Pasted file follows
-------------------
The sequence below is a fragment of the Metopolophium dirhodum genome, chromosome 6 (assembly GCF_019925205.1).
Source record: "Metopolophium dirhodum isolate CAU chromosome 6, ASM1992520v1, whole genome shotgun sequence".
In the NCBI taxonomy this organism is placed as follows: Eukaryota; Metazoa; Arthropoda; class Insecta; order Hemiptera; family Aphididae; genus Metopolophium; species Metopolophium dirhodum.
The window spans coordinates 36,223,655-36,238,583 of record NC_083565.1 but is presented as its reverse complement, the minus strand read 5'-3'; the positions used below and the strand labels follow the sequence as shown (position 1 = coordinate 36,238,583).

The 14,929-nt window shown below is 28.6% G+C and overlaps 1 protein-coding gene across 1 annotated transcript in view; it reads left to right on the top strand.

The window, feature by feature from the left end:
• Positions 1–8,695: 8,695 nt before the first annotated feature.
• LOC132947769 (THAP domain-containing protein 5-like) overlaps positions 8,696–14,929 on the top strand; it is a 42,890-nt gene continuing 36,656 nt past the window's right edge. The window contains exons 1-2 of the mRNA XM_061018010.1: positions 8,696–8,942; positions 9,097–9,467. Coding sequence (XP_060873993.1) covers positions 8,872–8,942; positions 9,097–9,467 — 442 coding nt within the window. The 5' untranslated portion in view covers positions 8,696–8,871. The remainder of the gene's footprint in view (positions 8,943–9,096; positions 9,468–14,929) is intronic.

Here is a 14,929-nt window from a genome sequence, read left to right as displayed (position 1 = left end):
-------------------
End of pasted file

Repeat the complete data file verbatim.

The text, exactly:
The sequence below is a fragment of the Metopolophium dirhodum genome, chromosome 6 (assembly GCF_019925205.1).
Source record: "Metopolophium dirhodum isolate CAU chromosome 6, ASM1992520v1, whole genome shotgun sequence".
In the NCBI taxonomy this organism is placed as follows: Eukaryota; Metazoa; Arthropoda; class Insecta; order Hemiptera; family Aphididae; genus Metopolophium; species Metopolophium dirhodum.
The window spans coordinates 36,223,655-36,238,583 of record NC_083565.1 but is presented as its reverse complement, the minus strand read 5'-3'; the positions used below and the strand labels follow the sequence as shown (position 1 = coordinate 36,238,583).

The 14,929-nt window shown below is 28.6% G+C and overlaps 1 protein-coding gene across 1 annotated transcript in view; it reads left to right on the top strand.

The window, feature by feature from the left end:
• Positions 1–8,695: 8,695 nt before the first annotated feature.
• LOC132947769 (THAP domain-containing protein 5-like) overlaps positions 8,696–14,929 on the top strand; it is a 42,890-nt gene continuing 36,656 nt past the window's right edge. The window contains exons 1-2 of the mRNA XM_061018010.1: positions 8,696–8,942; positions 9,097–9,467. Coding sequence (XP_060873993.1) covers positions 8,872–8,942; positions 9,097–9,467 — 442 coding nt within the window. The 5' untranslated portion in view covers positions 8,696–8,871. The remainder of the gene's footprint in view (positions 8,943–9,096; positions 9,468–14,929) is intronic.

Here is a 14,929-nt window from a genome sequence, read left to right as displayed (position 1 = left end):